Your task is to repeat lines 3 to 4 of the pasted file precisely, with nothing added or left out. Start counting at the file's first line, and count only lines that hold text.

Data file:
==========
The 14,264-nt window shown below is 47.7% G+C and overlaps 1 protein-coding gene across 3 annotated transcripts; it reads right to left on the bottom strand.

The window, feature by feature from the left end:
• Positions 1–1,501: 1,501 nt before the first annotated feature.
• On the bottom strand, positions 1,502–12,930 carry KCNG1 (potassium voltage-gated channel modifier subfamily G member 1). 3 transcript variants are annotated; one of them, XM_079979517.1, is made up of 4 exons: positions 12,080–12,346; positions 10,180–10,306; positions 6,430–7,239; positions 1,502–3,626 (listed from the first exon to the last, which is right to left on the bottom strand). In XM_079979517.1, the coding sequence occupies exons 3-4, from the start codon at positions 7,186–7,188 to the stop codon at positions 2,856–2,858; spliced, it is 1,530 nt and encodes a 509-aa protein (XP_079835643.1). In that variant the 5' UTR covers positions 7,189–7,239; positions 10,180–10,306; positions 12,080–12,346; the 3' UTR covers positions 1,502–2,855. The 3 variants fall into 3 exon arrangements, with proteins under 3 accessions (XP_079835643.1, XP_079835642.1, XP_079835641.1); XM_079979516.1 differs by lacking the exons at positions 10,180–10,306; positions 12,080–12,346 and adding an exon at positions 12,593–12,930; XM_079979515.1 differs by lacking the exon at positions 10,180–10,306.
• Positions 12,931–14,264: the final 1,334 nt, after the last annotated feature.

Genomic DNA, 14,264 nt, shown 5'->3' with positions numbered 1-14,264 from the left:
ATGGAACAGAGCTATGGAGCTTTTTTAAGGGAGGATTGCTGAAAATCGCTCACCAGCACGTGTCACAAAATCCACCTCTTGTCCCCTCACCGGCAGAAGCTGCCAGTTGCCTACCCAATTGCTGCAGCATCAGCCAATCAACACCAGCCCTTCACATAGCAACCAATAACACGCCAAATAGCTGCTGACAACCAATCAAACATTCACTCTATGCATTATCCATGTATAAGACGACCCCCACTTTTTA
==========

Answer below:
• Positions 1–1,501: 1,501 nt before the first annotated feature.
• On the bottom strand, positions 1,502–12,930 carry KCNG1 (potassium voltage-gated channel modifier subfamily G member 1). 3 transcript variants are annotated; one of them, XM_079979517.1, is made up of 4 exons: positions 12,080–12,346; positions 10,180–10,306; positions 6,430–7,239; positions 1,502–3,626 (listed from the first exon to the last, which is right to left on the bottom strand). In XM_079979517.1, the coding sequence occupies exons 3-4, from the start codon at positions 7,186–7,188 to the stop codon at positions 2,856–2,858; spliced, it is 1,530 nt and encodes a 509-aa protein (XP_079835643.1). In that variant the 5' UTR covers positions 7,189–7,239; positions 10,180–10,306; positions 12,080–12,346; the 3' UTR covers positions 1,502–2,855. The 3 variants fall into 3 exon arrangements, with proteins under 3 accessions (XP_079835643.1, XP_079835642.1, XP_079835641.1); XM_079979516.1 differs by lacking the exons at positions 10,180–10,306; positions 12,080–12,346 and adding an exon at positions 12,593–12,930; XM_079979515.1 differs by lacking the exon at positions 10,180–10,306.